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At the Crossroads of Chemistry and Biology

by Alicia Gregory

Every living thing can be reduced to chemicals. Carbon, hydrogen, nitrogen—these chemical elements are the foundation for molecules that form the intricate, three-dimensional structures we know as DNA. Scientists at the University of Kentucky are focusing on the chemical roots of life in a new program designed to solve biological problems through chemistry.

Photo of Boyd HaleyBoyd Haley was one of the first scientists hired at the UK Markey Cancer Center and was a faculty member in the College of Pharmacy from 1985 to 1997.

While federal funds have dried up for traditional chemistry areas like weapons research, federal agencies and pharmaceutical firms are eager to fund biological chemistry, says Boyd Haley, chair of the chemistry department at UK. "The Cold War is over. We've lost federal funding to develop better war materials, so the focus of chemical researchers has switched to things like environmental toxins that affect biological systems, and sensors for medical diagnostics.

"What we're setting up right now is an undergraduate degree program—a degree in chemistry with an emphasis in biological chemistry," Haley says. "If you're a smart student, you'll realize that getting an undergraduate degree in biological chemistry will increase your chances of getting into and surviving medical, dental or veterinary school, because it just so happens that in those professional schools the major flunk-out course is biochemistry."

It's clear that this is a hot job market, Haley says. "Take a look at the number of want ads in the back of Science, the major magazine where companies advertise for research people. The majority of these jobs require biological chemistry expertise."

Before this program began in the chemistry department, the closest thing on the UK campus was a Ph.D. program in biochemistry through the College of Medicine. "The university needs all of these—undergraduate and graduate programs—to provide a top-notch education," Haley says. "In the Ph.D. program they zero in on medical applications, while we are doing a wide range of basic research. If you look at top 20 universities, they all have a biochemistry department and a chemistry department with a biological emphasis.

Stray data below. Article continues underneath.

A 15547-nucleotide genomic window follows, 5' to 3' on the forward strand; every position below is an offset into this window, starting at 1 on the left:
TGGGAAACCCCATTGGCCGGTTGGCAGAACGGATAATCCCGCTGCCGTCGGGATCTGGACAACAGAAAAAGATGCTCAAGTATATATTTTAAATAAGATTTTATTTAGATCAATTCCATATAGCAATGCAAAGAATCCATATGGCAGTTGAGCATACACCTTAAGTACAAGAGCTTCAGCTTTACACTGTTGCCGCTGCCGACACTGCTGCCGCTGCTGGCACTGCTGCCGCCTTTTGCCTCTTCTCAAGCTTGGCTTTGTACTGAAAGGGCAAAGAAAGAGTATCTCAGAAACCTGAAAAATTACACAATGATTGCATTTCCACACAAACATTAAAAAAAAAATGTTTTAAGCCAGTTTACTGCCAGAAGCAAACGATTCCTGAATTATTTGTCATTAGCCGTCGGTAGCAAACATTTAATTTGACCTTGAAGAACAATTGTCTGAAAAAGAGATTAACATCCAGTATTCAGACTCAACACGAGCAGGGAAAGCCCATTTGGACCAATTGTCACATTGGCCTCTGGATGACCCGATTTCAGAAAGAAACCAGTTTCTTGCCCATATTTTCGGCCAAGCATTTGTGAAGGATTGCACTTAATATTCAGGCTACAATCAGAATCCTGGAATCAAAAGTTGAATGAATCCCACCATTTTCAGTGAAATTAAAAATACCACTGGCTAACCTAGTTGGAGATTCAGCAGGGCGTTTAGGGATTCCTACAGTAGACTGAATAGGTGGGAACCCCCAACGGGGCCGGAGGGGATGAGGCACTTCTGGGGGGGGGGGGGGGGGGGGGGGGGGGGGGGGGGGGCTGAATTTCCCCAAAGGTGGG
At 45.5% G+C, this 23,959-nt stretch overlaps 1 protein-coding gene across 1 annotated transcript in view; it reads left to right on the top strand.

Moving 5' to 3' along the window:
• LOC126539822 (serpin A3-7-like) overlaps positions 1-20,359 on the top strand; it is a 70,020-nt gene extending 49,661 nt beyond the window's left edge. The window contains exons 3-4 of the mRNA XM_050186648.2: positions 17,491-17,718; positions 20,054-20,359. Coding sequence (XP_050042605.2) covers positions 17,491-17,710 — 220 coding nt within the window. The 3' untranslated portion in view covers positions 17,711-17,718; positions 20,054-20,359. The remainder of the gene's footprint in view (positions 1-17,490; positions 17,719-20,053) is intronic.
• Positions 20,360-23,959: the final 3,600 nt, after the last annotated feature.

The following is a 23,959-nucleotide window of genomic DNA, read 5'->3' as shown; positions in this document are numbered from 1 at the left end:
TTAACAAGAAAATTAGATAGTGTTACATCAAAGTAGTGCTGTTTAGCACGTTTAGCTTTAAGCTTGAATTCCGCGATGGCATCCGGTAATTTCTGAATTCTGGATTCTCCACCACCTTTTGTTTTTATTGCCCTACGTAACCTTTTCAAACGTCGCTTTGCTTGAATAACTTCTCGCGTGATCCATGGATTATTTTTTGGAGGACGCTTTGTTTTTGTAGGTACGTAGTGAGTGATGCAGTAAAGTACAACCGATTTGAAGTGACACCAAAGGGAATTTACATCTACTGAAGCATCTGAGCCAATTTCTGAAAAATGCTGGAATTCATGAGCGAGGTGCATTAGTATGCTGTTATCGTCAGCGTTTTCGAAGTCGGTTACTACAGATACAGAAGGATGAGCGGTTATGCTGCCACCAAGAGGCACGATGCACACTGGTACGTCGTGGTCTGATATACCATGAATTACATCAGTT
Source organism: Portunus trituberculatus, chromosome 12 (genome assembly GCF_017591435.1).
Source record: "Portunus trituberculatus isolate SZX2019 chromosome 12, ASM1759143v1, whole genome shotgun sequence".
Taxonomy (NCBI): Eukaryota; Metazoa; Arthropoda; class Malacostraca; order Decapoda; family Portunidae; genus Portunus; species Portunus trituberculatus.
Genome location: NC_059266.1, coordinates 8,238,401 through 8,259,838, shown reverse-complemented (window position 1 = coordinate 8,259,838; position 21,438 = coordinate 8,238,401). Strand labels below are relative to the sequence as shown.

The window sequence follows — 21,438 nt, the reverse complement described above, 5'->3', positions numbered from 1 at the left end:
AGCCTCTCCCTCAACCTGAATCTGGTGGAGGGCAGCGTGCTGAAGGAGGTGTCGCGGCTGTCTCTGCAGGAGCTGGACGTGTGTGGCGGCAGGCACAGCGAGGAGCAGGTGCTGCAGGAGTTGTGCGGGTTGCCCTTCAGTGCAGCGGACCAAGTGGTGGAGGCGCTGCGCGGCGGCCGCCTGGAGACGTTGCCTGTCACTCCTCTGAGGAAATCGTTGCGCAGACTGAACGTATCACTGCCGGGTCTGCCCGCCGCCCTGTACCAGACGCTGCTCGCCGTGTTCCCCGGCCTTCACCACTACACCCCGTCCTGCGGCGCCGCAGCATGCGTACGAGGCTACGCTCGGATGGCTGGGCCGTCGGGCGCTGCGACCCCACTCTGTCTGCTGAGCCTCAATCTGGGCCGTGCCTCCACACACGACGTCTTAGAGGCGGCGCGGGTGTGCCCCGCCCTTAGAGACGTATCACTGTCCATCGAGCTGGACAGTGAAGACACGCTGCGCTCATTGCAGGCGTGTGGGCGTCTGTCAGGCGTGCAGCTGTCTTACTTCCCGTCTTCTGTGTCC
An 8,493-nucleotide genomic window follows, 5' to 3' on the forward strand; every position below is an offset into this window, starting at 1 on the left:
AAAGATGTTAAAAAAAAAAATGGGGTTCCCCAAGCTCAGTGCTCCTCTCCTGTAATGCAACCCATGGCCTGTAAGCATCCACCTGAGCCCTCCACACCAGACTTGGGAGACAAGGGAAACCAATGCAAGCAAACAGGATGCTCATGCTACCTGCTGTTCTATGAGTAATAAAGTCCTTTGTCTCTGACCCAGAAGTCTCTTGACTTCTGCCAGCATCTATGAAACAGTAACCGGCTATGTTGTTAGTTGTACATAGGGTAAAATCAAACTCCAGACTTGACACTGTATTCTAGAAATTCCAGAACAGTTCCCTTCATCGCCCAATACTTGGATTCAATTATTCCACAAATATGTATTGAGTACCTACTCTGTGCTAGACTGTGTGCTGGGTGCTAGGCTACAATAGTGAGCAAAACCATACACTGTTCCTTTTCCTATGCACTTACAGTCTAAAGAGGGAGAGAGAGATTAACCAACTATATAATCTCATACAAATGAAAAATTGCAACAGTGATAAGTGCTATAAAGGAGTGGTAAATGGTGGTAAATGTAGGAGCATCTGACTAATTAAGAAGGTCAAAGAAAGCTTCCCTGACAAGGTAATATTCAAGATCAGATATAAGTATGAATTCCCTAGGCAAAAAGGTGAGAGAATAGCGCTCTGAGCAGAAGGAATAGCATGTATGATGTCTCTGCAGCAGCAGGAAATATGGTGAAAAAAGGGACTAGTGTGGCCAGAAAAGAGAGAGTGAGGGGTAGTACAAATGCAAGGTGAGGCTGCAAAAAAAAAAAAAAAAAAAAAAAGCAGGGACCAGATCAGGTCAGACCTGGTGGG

"Biological chemistry varies from biochemistry in that it usually involves application of 'heavy-duty' chemical techniques to biological problems such as using mass spectrometry and nuclear magnetic resonance," says Haley. He adds that an understanding of the various areas of chemistry, such as physical chemistry, and their application to biological problems is more heavily emphasized.

Biological chemistry was one of 11 strong research areas identified by UK as part of the Research Challenge Trust Fund (RCTF) initiative. Established by the 1997 Kentucky Postsecondary Education Act, one phase of RCTF includes $16 million to support new faculty, graduate students and staff in the selected areas.

The biological chemistry program received $3 million to renovate lab space and hire four research faculty and eight research assistants. The four new faculty, in addition to "five outstanding UK faculty" who have been conducting research in biological chemistry, are shaping a solid research and education enterprise, Haley says.

"Obviously, when you launch a new program, you hire new faculty to teach the courses," Haley says. In addition to teaching undergraduate courses in biological chemistry, each new faculty member will be responsible for developing one graduate-level course in his or her area of expertise.

Haley was one of the first scientists hired at the UK Markey Cancer Center and was a faculty member in the College of Pharmacy from 1985 to 1997. He joined the Department of Chemistry the following year as professor and chair. "I came to the chemistry department because I wanted to teach graduate students," Haley says. "The level of work I do requires people who know a lot of chemistry."

Haley says today's booming biological chemistry market is one result of the Bayh-Dole Act of 1980, which enabled small businesses and not-for-profit organizations to retain title to innovations made under federally funded research programs. As a result, there was an explosion in the number of start-up biotech companies. "All of a sudden I can invent something, have the university patent it, and I'm allowed to take it and convert the new intellectual property into a business that will make money, create jobs and serve the public," Haley says.

"A large number of jobs available today are with companies that started out very small and are now large and have actually overtaken the old-fashioned pharmaceutical firms," he says. "It doesn't take a lot of money to start one of these companies—you find a protein that causes a disease, make an antibody to it, develop a simple Western blot test, and start selling your technology to the world."

Haley himself has transformed a technology developed in his lab into a thriving biotech company named Affinity Labeling Technologies Inc. (ALT). He co-founded ALT in 1998 with Curt Pendergrass, who received his Ph.D. in toxicology from UK in 1995 and worked as a postdoctoral fellow in Haley's lab for nearly four years.

Located on the UK campus in the Advanced Science and Technology Commercialization Center, known as ASTeCC, ALT develops, manufactures and markets nucleotide photoaffinity probes—radioactive compounds used in research and diagnosis of disease. When these photoprobes are exposed to ultraviolet light, they bind to the active site of the protein, allowing it to be permanently tagged for identification. ALT uses photoprobes to diagnose periodontal disease and test toxicity levels before and after tooth extraction, and is selling this technology to a worldwide market.